US safeguards against mad cow disease called inadequate
Strict regulations on cattle feed are needed, critics say
WASHINGTON -- Researchers and the nation's number one burger seller say the government is not fully protecting animals or people from mad cow disease.
Stronger steps are needed to keep infection from entering the food chain for cattle, the critics wrote in comments to the Food and Drug Administration.
The group includes
The government proposed new safeguards two months ago, but researchers said that effort ''falls woefully short" and could fail to keep cattle from eating infected feed, the primary way mad cow disease is spread.
''We do not feel that we can overstate the dangers . . . from these diseases and the need to control and arrest them to prevent any possibility of spread," the researchers wrote.
McDonald's said the risk of exposure to the disease should be reduced to zero, or as close as possible. ''It is our opinion that the government can take further action to reduce this risk," wrote Dick Crawford, company vice president.
In people, eating meat or cattle products contaminated with mad cow disease is linked to a rare but fatal nerve disorder, variant Creutzfeldt-Jakob disease.
No one is known to have contracted the disease in the United States. The disease has turned up in two people who lived in the United States, but it's believed that they were infected in the United Kingdom during an outbreak there in the 1980s and 1990s.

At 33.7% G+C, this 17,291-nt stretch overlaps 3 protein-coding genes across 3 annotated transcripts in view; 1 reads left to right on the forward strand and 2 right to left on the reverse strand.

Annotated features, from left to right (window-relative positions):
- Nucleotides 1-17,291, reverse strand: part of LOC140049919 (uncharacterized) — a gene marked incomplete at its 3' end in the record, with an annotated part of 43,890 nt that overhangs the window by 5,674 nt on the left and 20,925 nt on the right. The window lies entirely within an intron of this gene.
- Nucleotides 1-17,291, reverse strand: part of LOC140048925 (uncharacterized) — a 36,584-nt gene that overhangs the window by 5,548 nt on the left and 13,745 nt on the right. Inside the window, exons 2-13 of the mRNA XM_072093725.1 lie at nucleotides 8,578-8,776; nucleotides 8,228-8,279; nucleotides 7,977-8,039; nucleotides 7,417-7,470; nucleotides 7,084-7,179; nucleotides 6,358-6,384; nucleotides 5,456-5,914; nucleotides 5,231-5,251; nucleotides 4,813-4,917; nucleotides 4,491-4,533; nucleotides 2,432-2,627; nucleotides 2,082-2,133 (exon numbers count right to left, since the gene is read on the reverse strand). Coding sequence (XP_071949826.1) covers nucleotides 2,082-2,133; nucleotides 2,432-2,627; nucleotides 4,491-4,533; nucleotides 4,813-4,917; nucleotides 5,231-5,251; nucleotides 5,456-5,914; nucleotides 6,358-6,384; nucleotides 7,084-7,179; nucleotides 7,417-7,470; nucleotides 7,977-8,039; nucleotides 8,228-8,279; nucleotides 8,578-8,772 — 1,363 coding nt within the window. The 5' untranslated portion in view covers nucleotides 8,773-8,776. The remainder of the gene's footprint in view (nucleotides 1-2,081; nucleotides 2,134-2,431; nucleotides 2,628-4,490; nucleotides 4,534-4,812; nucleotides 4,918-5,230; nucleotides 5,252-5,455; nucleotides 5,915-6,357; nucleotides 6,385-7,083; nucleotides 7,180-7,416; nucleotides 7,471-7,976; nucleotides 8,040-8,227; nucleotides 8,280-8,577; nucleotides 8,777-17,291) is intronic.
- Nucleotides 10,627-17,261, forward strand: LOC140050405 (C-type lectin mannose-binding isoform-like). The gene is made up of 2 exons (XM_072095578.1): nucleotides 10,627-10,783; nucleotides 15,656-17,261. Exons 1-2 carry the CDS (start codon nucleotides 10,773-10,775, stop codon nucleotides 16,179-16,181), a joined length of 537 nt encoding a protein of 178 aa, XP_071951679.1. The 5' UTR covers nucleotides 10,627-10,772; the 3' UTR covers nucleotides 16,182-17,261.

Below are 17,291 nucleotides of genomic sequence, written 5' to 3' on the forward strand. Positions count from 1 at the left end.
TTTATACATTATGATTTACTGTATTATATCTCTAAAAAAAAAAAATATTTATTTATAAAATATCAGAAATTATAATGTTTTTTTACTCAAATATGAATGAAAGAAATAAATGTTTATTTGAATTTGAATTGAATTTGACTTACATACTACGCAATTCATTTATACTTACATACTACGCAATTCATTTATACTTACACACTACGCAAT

The United States has found two cases of mad cow disease in cows. Since the first case, confirmed in December 2003 in a Canadian-born cow in Washington state, the government has tested more than half a million of the nation's 95 million cows. The second case was confirmed in June in a Texas-born cow.
''While this surveillance has not uncovered an epidemic, it does not clear the US cattle herd from infection," the researchers said.
The primary firewall against mad cow disease is a ban on using cattle remains in cattle feed, which the United States put in place in 1997. The feed ban, however, has loopholes that create potential pathways for mad cow disease. For example, restaurant plate waste is allowed in cattle feed.
The Food and Drug Administration proposed in October to tighten the rules, but critics said glaring loopholes would remain.
The FDA, which regulates animal feed, accepted public comments on the proposal through last month. An agency spokeswoman said yesterday that it would be inappropriate to respond to those comments.
The critics said their biggest concern is that tissue from dead animals would be allowed in the feed chain if brains and spinal cords have been removed. Brains and spinal cords are tissues that can carry mad cow disease, but in dead cattle that had the disease, the infection had spread beyond the brains and spinal cords.
Leaving tissue from dead cattle in the feed chain would negate the FDA's attempt to strengthen its safeguards, the critics said.